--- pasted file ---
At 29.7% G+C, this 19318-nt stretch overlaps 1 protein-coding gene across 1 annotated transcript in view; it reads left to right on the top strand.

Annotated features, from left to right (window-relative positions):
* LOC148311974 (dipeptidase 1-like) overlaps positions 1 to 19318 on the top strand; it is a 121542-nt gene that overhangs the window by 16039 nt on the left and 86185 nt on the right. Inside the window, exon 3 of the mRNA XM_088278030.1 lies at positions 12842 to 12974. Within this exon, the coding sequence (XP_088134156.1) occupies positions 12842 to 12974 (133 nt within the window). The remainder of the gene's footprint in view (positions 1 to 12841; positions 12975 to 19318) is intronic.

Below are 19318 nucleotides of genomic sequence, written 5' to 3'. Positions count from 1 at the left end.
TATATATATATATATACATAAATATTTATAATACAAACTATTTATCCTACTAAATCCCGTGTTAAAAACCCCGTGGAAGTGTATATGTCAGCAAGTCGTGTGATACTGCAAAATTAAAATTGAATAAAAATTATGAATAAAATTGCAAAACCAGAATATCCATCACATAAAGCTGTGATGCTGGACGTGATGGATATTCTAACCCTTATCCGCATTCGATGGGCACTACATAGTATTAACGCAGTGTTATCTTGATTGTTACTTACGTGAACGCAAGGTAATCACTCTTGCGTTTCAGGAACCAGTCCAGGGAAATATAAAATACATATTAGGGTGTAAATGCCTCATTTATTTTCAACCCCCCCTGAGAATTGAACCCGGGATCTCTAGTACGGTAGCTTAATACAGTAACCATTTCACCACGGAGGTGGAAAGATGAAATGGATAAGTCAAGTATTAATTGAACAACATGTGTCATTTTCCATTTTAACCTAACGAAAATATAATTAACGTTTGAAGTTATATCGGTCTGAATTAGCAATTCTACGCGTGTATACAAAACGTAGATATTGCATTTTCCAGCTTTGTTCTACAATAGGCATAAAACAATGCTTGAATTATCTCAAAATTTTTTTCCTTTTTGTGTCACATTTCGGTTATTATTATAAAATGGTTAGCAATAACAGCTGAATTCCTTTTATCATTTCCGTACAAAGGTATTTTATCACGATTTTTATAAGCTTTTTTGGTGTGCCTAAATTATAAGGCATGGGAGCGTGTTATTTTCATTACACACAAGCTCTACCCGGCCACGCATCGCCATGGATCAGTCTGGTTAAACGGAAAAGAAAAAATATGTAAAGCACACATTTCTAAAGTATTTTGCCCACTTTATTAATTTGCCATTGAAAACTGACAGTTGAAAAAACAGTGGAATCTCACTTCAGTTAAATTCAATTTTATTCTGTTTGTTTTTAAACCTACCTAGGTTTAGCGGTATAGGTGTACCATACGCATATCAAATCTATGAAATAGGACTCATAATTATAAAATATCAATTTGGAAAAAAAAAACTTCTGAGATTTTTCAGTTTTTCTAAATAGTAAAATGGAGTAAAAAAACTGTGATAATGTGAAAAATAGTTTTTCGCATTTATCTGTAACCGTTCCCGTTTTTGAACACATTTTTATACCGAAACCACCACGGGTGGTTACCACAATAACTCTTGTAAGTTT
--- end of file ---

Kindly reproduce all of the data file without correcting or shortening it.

At 29.7% G+C, this 19318-nt stretch overlaps 1 protein-coding gene across 1 annotated transcript in view; it reads left to right on the top strand.

Annotated features, from left to right (window-relative positions):
* LOC148311974 (dipeptidase 1-like) overlaps positions 1 to 19318 on the top strand; it is a 121542-nt gene that overhangs the window by 16039 nt on the left and 86185 nt on the right. Inside the window, exon 3 of the mRNA XM_088278030.1 lies at positions 12842 to 12974. Within this exon, the coding sequence (XP_088134156.1) occupies positions 12842 to 12974 (133 nt within the window). The remainder of the gene's footprint in view (positions 1 to 12841; positions 12975 to 19318) is intronic.

Below are 19318 nucleotides of genomic sequence, written 5' to 3'. Positions count from 1 at the left end.
TATATATATATATATACATAAATATTTATAATACAAACTATTTATCCTACTAAATCCCGTGTTAAAAACCCCGTGGAAGTGTATATGTCAGCAAGTCGTGTGATACTGCAAAATTAAAATTGAATAAAAATTATGAATAAAATTGCAAAACCAGAATATCCATCACATAAAGCTGTGATGCTGGACGTGATGGATATTCTAACCCTTATCCGCATTCGATGGGCACTACATAGTATTAACGCAGTGTTATCTTGATTGTTACTTACGTGAACGCAAGGTAATCACTCTTGCGTTTCAGGAACCAGTCCAGGGAAATATAAAATACATATTAGGGTGTAAATGCCTCATTTATTTTCAACCCCCCCTGAGAATTGAACCCGGGATCTCTAGTACGGTAGCTTAATACAGTAACCATTTCACCACGGAGGTGGAAAGATGAAATGGATAAGTCAAGTATTAATTGAACAACATGTGTCATTTTCCATTTTAACCTAACGAAAATATAATTAACGTTTGAAGTTATATCGGTCTGAATTAGCAATTCTACGCGTGTATACAAAACGTAGATATTGCATTTTCCAGCTTTGTTCTACAATAGGCATAAAACAATGCTTGAATTATCTCAAAATTTTTTTCCTTTTTGTGTCACATTTCGGTTATTATTATAAAATGGTTAGCAATAACAGCTGAATTCCTTTTATCATTTCCGTACAAAGGTATTTTATCACGATTTTTATAAGCTTTTTTGGTGTGCCTAAATTATAAGGCATGGGAGCGTGTTATTTTCATTACACACAAGCTCTACCCGGCCACGCATCGCCATGGATCAGTCTGGTTAAACGGAAAAGAAAAAATATGTAAAGCACACATTTCTAAAGTATTTTGCCCACTTTATTAATTTGCCATTGAAAACTGACAGTTGAAAAAACAGTGGAATCTCACTTCAGTTAAATTCAATTTTATTCTGTTTGTTTTTAAACCTACCTAGGTTTAGCGGTATAGGTGTACCATACGCATATCAAATCTATGAAATAGGACTCATAATTATAAAATATCAATTTGGAAAAAAAAAACTTCTGAGATTTTTCAGTTTTTCTAAATAGTAAAATGGAGTAAAAAAACTGTGATAATGTGAAAAATAGTTTTTCGCATTTATCTGTAACCGTTCCCGTTTTTGAACACATTTTTATACCGAAACCACCACGGGTGGTTACCACAATAACTCTTGTAAGTTT